The steps of this method are shown.

### How To

#### Solve equations with rational expressions.

- Step 1. Note any value of the variable that would make any denominator zero.
- Step 2. Find the least common denominator of
*all*denominators in the equation. - Step 3. Clear the fractions by multiplying both sides of the equation by the LCD.
- Step 4. Solve the resulting equation.
- Step 5. Check:
- If any values found in Step 1 are algebraic solutions, discard them.
- Check any remaining solutions in the original equation.

We always start by noting the values that would cause any denominators to be zero.

### Example 7.34

#### How to Solve a Rational Equation using the Zero Product Property

Solve: $1-\frac{5}{y}=-\frac{6}{{y}^{2}}.$

Solve: $1-\frac{2}{x}=\frac{15}{{x}^{2}}.$

Solve: $1-\frac{4}{y}=\frac{12}{{y}^{2}}.$

In the next example, the last denominators is a difference of squares. Remember to factor it first to find the LCD.

### Example 7.35

Solve: $\frac{2}{x+2}+\frac{4}{x-2}=\frac{x-1}{{x}^{2}-4}.$

Solve: $\frac{2}{x+1}+\frac{1}{x-1}=\frac{1}{{x}^{2}-1}.$

Solve: $\frac{5}{y+3}+\frac{2}{y-3}=\frac{5}{{y}^{2}-9}.$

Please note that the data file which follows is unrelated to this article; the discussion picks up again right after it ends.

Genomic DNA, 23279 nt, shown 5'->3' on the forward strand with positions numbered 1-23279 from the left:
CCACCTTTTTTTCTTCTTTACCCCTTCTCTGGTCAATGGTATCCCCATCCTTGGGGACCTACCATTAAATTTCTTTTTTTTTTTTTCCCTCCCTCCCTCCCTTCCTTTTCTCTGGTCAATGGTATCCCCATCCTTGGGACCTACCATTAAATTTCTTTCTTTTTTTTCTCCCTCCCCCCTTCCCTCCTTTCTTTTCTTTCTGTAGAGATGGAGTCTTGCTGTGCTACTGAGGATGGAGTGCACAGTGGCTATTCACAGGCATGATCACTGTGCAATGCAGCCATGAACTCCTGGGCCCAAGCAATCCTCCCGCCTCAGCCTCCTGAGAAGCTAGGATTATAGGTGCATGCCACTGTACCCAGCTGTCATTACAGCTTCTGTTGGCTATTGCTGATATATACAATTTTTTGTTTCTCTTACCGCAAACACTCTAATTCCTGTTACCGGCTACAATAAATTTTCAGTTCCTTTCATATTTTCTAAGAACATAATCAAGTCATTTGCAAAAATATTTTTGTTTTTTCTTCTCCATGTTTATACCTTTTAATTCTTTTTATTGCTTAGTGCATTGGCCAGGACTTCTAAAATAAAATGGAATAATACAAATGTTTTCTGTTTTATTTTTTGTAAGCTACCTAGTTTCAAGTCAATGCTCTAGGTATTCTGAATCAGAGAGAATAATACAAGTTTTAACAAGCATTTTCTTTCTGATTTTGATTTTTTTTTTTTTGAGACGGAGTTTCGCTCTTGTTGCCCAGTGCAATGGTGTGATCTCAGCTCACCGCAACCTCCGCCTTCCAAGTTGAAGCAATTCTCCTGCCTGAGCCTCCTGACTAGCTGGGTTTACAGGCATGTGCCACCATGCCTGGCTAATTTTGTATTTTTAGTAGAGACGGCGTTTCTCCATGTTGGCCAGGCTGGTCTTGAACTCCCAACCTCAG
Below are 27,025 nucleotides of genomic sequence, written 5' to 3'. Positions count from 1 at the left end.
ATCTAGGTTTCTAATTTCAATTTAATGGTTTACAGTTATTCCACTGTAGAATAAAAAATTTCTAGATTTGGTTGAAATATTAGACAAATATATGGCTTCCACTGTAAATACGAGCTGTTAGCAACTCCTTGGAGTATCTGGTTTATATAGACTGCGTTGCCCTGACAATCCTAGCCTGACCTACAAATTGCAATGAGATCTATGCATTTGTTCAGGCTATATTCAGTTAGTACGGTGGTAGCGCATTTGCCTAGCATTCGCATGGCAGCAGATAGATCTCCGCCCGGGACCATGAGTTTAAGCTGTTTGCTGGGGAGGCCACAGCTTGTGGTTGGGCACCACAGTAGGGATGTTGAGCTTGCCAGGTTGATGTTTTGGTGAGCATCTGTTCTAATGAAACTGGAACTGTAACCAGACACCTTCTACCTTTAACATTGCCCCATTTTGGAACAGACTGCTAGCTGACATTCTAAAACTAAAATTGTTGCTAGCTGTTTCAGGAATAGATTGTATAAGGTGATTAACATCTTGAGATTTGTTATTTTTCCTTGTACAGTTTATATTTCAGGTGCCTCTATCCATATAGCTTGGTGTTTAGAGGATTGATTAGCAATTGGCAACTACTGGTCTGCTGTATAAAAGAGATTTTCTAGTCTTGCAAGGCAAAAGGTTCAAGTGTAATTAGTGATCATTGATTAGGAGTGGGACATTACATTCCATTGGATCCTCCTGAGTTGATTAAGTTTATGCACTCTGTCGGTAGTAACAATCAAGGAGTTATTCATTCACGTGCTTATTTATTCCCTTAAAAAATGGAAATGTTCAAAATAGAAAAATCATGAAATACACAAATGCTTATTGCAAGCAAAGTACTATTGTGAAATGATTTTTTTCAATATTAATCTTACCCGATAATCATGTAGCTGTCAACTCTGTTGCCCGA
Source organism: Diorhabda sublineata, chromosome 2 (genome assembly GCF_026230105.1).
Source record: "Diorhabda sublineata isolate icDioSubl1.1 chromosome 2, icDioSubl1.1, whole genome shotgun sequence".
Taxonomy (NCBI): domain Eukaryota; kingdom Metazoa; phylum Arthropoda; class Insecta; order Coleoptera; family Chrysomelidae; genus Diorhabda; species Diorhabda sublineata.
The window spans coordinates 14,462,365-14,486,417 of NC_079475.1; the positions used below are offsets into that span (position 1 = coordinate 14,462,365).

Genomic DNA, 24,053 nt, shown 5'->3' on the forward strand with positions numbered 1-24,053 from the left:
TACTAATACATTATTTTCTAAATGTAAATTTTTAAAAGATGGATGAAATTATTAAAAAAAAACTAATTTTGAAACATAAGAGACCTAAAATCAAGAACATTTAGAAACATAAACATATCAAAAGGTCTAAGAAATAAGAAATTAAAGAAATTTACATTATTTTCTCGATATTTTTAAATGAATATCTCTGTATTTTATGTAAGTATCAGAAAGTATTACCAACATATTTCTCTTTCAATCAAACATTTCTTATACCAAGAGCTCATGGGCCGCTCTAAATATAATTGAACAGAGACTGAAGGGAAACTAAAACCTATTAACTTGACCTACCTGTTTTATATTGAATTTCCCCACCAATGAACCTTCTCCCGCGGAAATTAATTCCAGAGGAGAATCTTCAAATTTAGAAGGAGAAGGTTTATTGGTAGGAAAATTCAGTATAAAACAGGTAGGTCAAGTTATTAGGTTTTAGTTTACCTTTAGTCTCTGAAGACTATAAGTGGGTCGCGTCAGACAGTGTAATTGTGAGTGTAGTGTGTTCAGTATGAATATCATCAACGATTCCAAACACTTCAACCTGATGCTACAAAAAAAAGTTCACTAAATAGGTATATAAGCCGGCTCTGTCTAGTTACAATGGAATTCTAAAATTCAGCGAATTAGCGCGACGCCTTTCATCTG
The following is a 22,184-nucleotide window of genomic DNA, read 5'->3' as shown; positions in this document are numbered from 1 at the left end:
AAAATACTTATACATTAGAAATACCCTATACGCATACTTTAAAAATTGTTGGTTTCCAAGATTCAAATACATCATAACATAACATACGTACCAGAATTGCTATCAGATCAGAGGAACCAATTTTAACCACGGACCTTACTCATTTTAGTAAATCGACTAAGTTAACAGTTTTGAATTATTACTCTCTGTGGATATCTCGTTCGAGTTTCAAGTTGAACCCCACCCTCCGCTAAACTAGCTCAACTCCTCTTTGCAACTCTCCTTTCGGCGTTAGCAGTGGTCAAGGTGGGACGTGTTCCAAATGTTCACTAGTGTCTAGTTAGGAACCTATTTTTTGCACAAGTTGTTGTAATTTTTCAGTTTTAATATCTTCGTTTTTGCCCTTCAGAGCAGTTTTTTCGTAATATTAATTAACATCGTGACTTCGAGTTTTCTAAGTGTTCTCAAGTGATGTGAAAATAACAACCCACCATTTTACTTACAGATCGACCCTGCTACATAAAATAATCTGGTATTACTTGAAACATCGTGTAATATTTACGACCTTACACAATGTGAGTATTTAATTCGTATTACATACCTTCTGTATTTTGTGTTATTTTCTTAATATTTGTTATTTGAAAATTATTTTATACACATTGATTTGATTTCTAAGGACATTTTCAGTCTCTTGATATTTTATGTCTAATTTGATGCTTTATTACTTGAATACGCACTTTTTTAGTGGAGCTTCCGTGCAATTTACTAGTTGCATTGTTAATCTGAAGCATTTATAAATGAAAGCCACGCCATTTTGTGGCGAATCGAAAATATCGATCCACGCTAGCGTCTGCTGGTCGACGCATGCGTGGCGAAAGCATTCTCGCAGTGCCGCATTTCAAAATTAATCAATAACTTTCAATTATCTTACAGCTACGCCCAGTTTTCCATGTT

In the next example, the first denominator is a trinomial. Remember to factor it first to find the LCD.

### Example 7.36

Solve: $\frac{m+11}{{m}^{2}-5m+4}=\frac{5}{m-4}-\frac{3}{m-1}.$

Solve: $\frac{x+13}{{x}^{2}-7x+10}=\frac{6}{x-5}-\frac{4}{x-2}.$

Solve: $\frac{y-6}{{y}^{2}+3y-4}=\frac{2}{y+4}+\frac{7}{y-1}.$

The equation we solved in the previous example had only one algebraic solution, but it was an extraneous solution. That left us with no solution to the equation. In the next example we get two algebraic solutions. Here one or both could be extraneous solutions.

### Example 7.37

Solve: $\frac{y}{y+6}=\frac{72}{{y}^{2}-36}+4.$

Solve: $\frac{x}{x+4}=\frac{32}{{x}^{2}-16}+5.$

Solve: $\frac{y}{y+8}=\frac{128}{{y}^{2}-64}+9.$

In some cases, all the algebraic solutions are extraneous.

### Example 7.38

Solve: $\frac{x}{2x-2}-\frac{2}{3x+3}=\frac{5{x}^{2}-2x+9}{12{x}^{2}-12}.$

Solve: $\frac{y}{5y-10}-\frac{5}{3y+6}=\frac{2{y}^{2}-19y+54}{15{y}^{2}-60}.$

Solve: $\frac{z}{2z+8}-\frac{3}{4z-8}=\frac{3{z}^{2}-16z-16}{8{z}^{2}+16z-64}.$

### Example 7.39

Solve: $\frac{4}{3{x}^{2}-10x+3}+\frac{3}{3{x}^{2}+2x-1}=\frac{2}{{x}^{2}-2x-3}.$

Solve: $\frac{15}{{x}^{2}+x-6}-\frac{3}{x-2}=\frac{2}{x+3}.$

Solve: $\frac{5}{{x}^{2}+2x-3}-\frac{3}{{x}^{2}+x-2}=\frac{1}{{x}^{2}+5x+6}.$

### Use Rational Functions

Working with functions that are defined by rational expressions often lead to rational equations. Again, we use the same techniques to solve them.